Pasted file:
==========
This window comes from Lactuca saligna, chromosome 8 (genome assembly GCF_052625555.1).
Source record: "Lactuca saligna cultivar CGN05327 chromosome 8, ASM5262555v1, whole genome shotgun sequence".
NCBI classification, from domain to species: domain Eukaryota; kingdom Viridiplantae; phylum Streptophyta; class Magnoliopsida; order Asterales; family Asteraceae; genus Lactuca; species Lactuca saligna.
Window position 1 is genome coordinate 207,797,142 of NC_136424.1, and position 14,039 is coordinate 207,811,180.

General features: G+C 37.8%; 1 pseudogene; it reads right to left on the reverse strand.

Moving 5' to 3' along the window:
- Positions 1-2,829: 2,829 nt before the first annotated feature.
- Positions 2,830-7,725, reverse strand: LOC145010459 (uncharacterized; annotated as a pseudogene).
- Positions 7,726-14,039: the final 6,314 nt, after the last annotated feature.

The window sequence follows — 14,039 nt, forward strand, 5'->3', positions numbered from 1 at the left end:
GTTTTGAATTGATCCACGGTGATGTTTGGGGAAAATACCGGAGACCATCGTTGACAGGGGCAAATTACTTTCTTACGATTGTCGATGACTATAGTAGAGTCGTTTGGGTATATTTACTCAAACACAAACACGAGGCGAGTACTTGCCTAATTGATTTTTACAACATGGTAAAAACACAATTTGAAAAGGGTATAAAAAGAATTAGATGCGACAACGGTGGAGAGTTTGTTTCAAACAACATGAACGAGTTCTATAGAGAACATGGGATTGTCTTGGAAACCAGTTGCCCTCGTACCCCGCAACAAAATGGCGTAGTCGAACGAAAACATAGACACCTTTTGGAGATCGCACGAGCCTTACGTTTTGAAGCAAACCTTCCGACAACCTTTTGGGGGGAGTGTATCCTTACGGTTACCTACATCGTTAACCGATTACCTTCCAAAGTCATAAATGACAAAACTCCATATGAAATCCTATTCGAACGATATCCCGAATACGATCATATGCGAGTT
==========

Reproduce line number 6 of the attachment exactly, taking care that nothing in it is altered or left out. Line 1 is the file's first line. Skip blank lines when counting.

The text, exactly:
Moving 5' to 3' along the window: